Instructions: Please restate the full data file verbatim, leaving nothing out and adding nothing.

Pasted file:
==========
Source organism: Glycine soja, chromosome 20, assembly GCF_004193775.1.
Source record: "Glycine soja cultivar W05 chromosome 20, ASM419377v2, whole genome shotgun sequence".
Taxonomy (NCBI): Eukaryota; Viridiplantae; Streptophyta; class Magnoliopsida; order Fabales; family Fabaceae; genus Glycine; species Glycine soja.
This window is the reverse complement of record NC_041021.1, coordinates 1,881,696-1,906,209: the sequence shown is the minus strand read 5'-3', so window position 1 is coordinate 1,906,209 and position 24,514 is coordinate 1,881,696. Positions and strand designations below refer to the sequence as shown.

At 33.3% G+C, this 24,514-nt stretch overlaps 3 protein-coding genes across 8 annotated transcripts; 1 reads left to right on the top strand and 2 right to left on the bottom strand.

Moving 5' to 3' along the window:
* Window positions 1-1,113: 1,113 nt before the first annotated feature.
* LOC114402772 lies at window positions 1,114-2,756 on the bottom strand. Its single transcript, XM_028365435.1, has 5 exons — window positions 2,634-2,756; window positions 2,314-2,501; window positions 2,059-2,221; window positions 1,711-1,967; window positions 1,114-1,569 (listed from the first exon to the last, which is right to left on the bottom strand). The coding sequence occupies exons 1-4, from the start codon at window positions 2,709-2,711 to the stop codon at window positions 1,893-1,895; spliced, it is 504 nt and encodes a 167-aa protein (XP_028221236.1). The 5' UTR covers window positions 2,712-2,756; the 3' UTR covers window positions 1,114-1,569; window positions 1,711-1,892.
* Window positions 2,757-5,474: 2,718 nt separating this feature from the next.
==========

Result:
Source organism: Glycine soja, chromosome 20, assembly GCF_004193775.1.
Source record: "Glycine soja cultivar W05 chromosome 20, ASM419377v2, whole genome shotgun sequence".
Taxonomy (NCBI): Eukaryota; Viridiplantae; Streptophyta; class Magnoliopsida; order Fabales; family Fabaceae; genus Glycine; species Glycine soja.
This window is the reverse complement of record NC_041021.1, coordinates 1,881,696-1,906,209: the sequence shown is the minus strand read 5'-3', so window position 1 is coordinate 1,906,209 and position 24,514 is coordinate 1,881,696. Positions and strand designations below refer to the sequence as shown.

At 33.3% G+C, this 24,514-nt stretch overlaps 3 protein-coding genes across 8 annotated transcripts; 1 reads left to right on the top strand and 2 right to left on the bottom strand.

Moving 5' to 3' along the window:
* Window positions 1-1,113: 1,113 nt before the first annotated feature.
* LOC114402772 lies at window positions 1,114-2,756 on the bottom strand. Its single transcript, XM_028365435.1, has 5 exons — window positions 2,634-2,756; window positions 2,314-2,501; window positions 2,059-2,221; window positions 1,711-1,967; window positions 1,114-1,569 (listed from the first exon to the last, which is right to left on the bottom strand). The coding sequence occupies exons 1-4, from the start codon at window positions 2,709-2,711 to the stop codon at window positions 1,893-1,895; spliced, it is 504 nt and encodes a 167-aa protein (XP_028221236.1). The 5' UTR covers window positions 2,712-2,756; the 3' UTR covers window positions 1,114-1,569; window positions 1,711-1,892.
* Window positions 2,757-5,474: 2,718 nt separating this feature from the next.